Rate & Market Information

LA and Long Beach issue fines for lingering containers

NEW regulations to try and get containers out of the Ports of Los Angeles and Long Beach quicker are being enacted, including penalties for companies whose containers linger too long at the terminals, reports Singapore’s Splash 247.

Arriving containers scheduled to be moved by trucks at the ports will be allowed to stay for nine days before fines start occurring. Containers set to move by rail can remain at the ports for three days.

After the days are up, ocean carriers will be charged US$100 per container, increasing in $100 increments per container per day. The new rules went into effect on November 1st.

“The terminals are running out of space, and this will make room for the containers sitting on those ships at anchor,” said Port of Long Beach Executive Director Mario Cordero.

The Biden administration has recently allowed the ports to operate 24 hours a day to get goods unloaded quicker. The Port of Long Beach has also eased restrictions on stacking containers for three months, whereby stacks of four containers will be allowed on private property instead of two.

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Port / Space / Equipment Conditions

Carriers have been extending FAK rates on a semimonthly basis through 14 Nov at least. Spot rates and premium surcharges have fallen from the peak. However, upward pressure on freight rates is likely to remain in place. The main cause is overall capacity supply cut by severe vessel delay which is stemmed from the US port congestion. It’s reported that the number of vessels at anchor awaiting berths at LA/LB has climbed back over 70 last week, and the waiting time is back to 12 days. So many ships are stuck in the queue and not able to come back to China/Asia to load new shipments. To avoid such delays at destination ports and recover sailing schedules, carriers have implemented huge blank sailing and port omission program, which conversely further decrease capacity supply in China and Asia. 

Ocean Alliance carriers also have a strong omission program to USEC, especially for Savannah where 25 ships are currently waiting at anchor for a berth and waiting times average 10-12 days already.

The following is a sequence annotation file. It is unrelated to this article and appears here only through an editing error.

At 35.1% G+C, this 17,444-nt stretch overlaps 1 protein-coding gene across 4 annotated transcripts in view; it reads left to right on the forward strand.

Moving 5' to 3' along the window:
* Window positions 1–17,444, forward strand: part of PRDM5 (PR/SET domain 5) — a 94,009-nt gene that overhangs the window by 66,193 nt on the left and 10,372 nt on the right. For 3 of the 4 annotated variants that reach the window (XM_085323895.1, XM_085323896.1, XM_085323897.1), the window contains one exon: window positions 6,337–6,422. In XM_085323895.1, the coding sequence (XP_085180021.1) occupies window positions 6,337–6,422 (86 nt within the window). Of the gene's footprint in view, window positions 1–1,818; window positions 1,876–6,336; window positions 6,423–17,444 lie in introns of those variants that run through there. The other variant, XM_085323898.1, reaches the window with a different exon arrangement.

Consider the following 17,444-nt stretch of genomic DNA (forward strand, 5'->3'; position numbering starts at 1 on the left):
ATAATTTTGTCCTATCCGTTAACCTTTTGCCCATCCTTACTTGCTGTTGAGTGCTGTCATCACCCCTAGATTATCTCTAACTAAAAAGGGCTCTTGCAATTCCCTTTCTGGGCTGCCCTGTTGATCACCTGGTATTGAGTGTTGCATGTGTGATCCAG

The capacity to Savannah is going to be extremely tight in the coming weeks. We’d suggest considering Charleston as an alternative POD. 

Service Updates

Carriers reinstate weekly service to Oakland

ONE will reinstate its PS5 service next month, with a port rotation of Shanghai, Ningbo, Los Angeles, Oakland. It is reported that there are no vessels waiting at anchor in Oakland, and the port has hired and trained hundreds of dockworkers to address the labor shortage. 

Other carriers including CMA, MSC, Wan Hai, and Matson have already resumed or intend to reinstate services over the coming months that they had suspended earlier this year. The main course, of course, is the congestion in LA/LB. Another incentive is to meet the increasing requirements from the US agricultural exporters who need vessel capacity to serve customers in Asia, by far their largest overseas market. The peak season for the US agricultural exports runs from October through March. 

Market News

Ocean freight market eases briefly

Asia-US spot rates went unchanged this week, staying 16% below their September peak, Freightos reports, with anecdotal reports that some shipments can be booked as little as one week in advance without paying a premium. But it expects the lull to be short-lived ahead of early bookings for Lunar New Year 

READ MORE

Record 79 containerships queued at LA/Long Beach ports

The number of containerships waiting in San Pedro Bay to berth at the ports of Los Angeles and Long Beach has surged to a new all-time high of 79.

READ MORE

No end in sight for China power crisis as pressure grows on supply chains

China’s power crisis is expected to further disrupt supply chains bringing longer lead times and a preference for high-value goods. 

READ MORE

The above information is for reference only. However, should you have any inquiries, please do not hesitate to contact us. 

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Disclaimer 

Although J.M. Rodgers Co., Inc. (JMR) makes reasonable efforts to obtain reliable content, JMR does not guarantee the accuracy of or endorses the views and opinions given by any third-party content provider. JMR disclaims all responsibility for any mistakes or inaccuracies in the information. Further, JMR disclaims all liability for loss or damage resulting from the use of information in this newsletter.